5:00 p.m. Tuesday, Harrison, Arkansas
Gil Bosch, at the FBI office in Harrison, took down the information. He called the Oklahoma highway patrol and asked them to send somebody to the Texaco in McAlester to check it out. After he had done so, he wondered why.
He could see wanting to talk to the VanderLeidens; after all, an officer found the truck on their property and they could be in danger, plus, as Harden pointed out, they must know something. They might even be guilty of aiding and abetting. You never knew with those old hill folks. But what he didn’t understand was, what was the girl supposed to have done?
Thirty minutes later, Oklahoma highway patrol reported back: no sign of the Jeep, the old couple, the child or the redhead, and Bosch dismissed the supposed sighting at the Texaco as just another one of those helpful citizen leads you have to follow up on but you don’t expect anything to come out of.
He would have forgotten it entirely but for the fact that his next call was from Gabe Turner, one of the Bureau agents assigned to the alleged kidnapper’s brother. Turner, in what sounded to Bosch a lot like a whine, narrated the details of a frustrating day. He said that after a suspicious meeting between a female hair stylist and their subject, they followed up on a hunch and discovered that her only living relatives were her grandparents, semi-recluses by the name of VanderLeiden, who lived up in the Arkansas Ozarks. Gabe said he and Moldenauer suspected Tina might know something about the kidnapping, but by the time they put two and two together and came up with three-and-a-half, they couldn’t find the girl, and could he put out a bulletin to watch for her in the area of…and he explained as nearly as he could, where the couple were living.
Turner waited, not saying anything. “Are you still there?” he asked finally.
A long answering sigh was followed by some genial cursing, difficult to classify as such because Bosch, not a practicing religious person, had had his mouth washed out with soap so often by his Pentecostal Holiness mother that he’d developed a few choice phrases which made no sense but seemed to satisfy his need to do more than sputter.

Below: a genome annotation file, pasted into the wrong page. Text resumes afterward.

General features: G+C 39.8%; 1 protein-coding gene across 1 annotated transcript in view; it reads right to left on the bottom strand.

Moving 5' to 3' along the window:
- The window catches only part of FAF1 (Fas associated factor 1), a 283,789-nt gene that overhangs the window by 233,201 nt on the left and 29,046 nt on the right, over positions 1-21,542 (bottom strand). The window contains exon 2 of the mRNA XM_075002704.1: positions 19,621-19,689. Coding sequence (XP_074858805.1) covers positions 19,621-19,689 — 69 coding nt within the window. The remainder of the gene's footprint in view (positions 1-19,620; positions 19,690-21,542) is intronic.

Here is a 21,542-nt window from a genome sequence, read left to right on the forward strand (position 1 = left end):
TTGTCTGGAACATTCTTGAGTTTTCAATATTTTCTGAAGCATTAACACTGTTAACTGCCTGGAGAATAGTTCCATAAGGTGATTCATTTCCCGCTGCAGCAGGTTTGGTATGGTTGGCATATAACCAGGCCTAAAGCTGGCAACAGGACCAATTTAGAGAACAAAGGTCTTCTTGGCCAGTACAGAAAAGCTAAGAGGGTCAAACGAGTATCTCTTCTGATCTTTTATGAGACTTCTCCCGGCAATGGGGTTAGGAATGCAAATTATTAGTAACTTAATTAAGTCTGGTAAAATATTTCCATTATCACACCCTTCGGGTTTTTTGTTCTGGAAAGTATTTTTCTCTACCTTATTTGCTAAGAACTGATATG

“Yeah, I’m here. Give me the description of the girl.”
Turner’s resulting narrative about Tina lacked the poetic embellishments Jake might have included, but when he had finished there was no doubt in Bosch’s mind that the “dishy dame” spotted by the drooling Wal-Mart driver and Turner’s Christina VanderLeiden Hilbert were one and the same. Furthermore, the blond kid whose hand she had been reported holding was likely the little boy who was the victim in the open kidnapping warrant.
Fifteen years with the Bureau had taught him not to believe in coincidences. If it looked like there might be a connection between two seemingly disparate events, there probably was. ‘If it walked like a duck…’ they always said. This bird quacked.
“Well, Turner, I think somebody spotted your beautician in McAlester, Oklahoma this afternoon, and she had a boy, about six years old, with her—“
“You’re kidding!” Turner interrupted, then evidently remembered who he was talking to. “I mean, that’s great, sir! Can we tell a local cop to pick her up, I mean, pick them up? Uh, sir?”
“No, I’ve already tried that and there’s nobody by her description there anymore. Her grandparents aren’t there, either, although they’ve been spotted earlier, and they had a boy with them, too. That was about noon and they were headed west from Fort Smith.” He paused, thinking.
“I’m wondering what’s going on. Are there two boys, one with the girl and one with the old couple? Is one of them a decoy? And what are they doing with the kidnapped kid, whichever one has him? Why don’t they just turn him in? The boy hasn’t committed a crime, so far as I know. I’m beginning to think the old couple and the girl are giving us the run-around, and when the dust finally clears we’ll find out the trucker is still missing.”
Turner didn’t respond, so Bosch continued thinking out loud. “In that case, we’ll all look like fools.” He grunted. “And I know just the guy who would love to see that happen.”
The thought of Denny’s long-standing feud with all levels of law enforcement in Arkansas brought on such a rush he thought he’d been hit with divine inspiration.
“Tell you what, Turner. I’m heading out for some supper right now and while I’m out, I’m going to check on the location of a certain ex-agent who, I’d be willing to bet some serious money, is in this somehow. I’ll let you know if I find out anything, and I expect you to do the same, all right?”